Amateur pentester exploits client vulnerability, gets his door kicked in by FBI

aftereffectoraftereffector Member Posts: 525
This is why they say that the number one rule of pentesting is to get senior management approval in writing.

In his words: How a whitehat hacked a university and became an FBI target | Ars Technica

Basically, a guy who worked as a developer (for a company that had the University of Maryland as a client) realized that the university had some major security vulnerabilities that exposed a database full of SSNs and other PII. After he realized that his company wasn't planning to do anything about the vulnerability, this guy exploited it and posted some of the information, including the university president's SSN, to Reddit. Then the FBI kicked in his door...
CCIE Security - this one might take a while...

Comments

  • GarudaMinGarudaMin Member Posts: 204
    I didn't read the article. But based on what you wrote, this has nothing to do with getting approval in writing. This is about ethics of that developer. Even if one is frustrated in the fact that his/her company is not doing anything, it is not the right way to expose those the way that developer did.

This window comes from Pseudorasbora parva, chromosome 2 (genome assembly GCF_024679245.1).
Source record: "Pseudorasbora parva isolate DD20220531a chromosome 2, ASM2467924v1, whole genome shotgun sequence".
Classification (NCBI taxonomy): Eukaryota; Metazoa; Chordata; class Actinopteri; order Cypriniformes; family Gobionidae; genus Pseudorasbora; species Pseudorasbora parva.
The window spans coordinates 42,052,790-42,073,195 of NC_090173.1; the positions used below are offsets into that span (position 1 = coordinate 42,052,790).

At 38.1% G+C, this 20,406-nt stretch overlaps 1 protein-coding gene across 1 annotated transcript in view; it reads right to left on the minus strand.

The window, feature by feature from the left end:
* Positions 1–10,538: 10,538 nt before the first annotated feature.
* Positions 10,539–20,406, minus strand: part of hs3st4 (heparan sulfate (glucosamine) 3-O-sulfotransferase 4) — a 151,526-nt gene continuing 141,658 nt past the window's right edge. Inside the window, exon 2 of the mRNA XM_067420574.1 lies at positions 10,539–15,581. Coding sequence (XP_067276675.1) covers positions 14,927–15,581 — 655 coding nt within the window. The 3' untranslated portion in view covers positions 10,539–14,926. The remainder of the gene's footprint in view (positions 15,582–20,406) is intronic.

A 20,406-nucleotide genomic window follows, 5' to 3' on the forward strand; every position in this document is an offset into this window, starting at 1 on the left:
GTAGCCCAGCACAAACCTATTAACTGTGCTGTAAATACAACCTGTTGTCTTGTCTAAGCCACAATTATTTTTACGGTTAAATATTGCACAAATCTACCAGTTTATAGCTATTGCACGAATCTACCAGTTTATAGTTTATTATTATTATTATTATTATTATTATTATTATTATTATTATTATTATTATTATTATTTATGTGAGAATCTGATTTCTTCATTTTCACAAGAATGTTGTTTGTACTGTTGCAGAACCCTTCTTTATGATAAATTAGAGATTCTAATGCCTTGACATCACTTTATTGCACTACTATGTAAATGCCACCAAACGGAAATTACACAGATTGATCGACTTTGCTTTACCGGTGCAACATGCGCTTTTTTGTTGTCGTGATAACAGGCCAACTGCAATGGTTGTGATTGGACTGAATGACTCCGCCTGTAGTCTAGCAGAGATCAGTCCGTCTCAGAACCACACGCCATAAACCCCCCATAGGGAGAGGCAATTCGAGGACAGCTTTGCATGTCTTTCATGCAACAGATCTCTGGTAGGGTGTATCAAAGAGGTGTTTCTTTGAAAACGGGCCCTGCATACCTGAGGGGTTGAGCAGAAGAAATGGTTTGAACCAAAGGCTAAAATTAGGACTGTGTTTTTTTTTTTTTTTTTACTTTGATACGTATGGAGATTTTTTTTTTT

• ratbuddyratbuddy Member Posts: 665
    What an absolute moron. He broke the law, simple as that.
  • iBrokeITiBrokeIT GICSP, GCIP, GXPN, GPEN, GWAPT, GCFE, GCIA, GCIH, GSEC, CySA+, Sec+, eJPT Member Posts: 1,309 ■■■■■■■■■□
    That guy was getting paid as a professional but acted like an amateur in many ways. He certainly had the technical skills and knowledge to be a professional but he lacked the maturity and communication skills to effectively get his point across. I really have a hard time feeling sympathy for him.

    Starting to see this more and more where "IT pros" get too emotionally attached to the network they are paid to manage leading to their down fall and possibly ruining their careers. Anyone remember Terry Childs?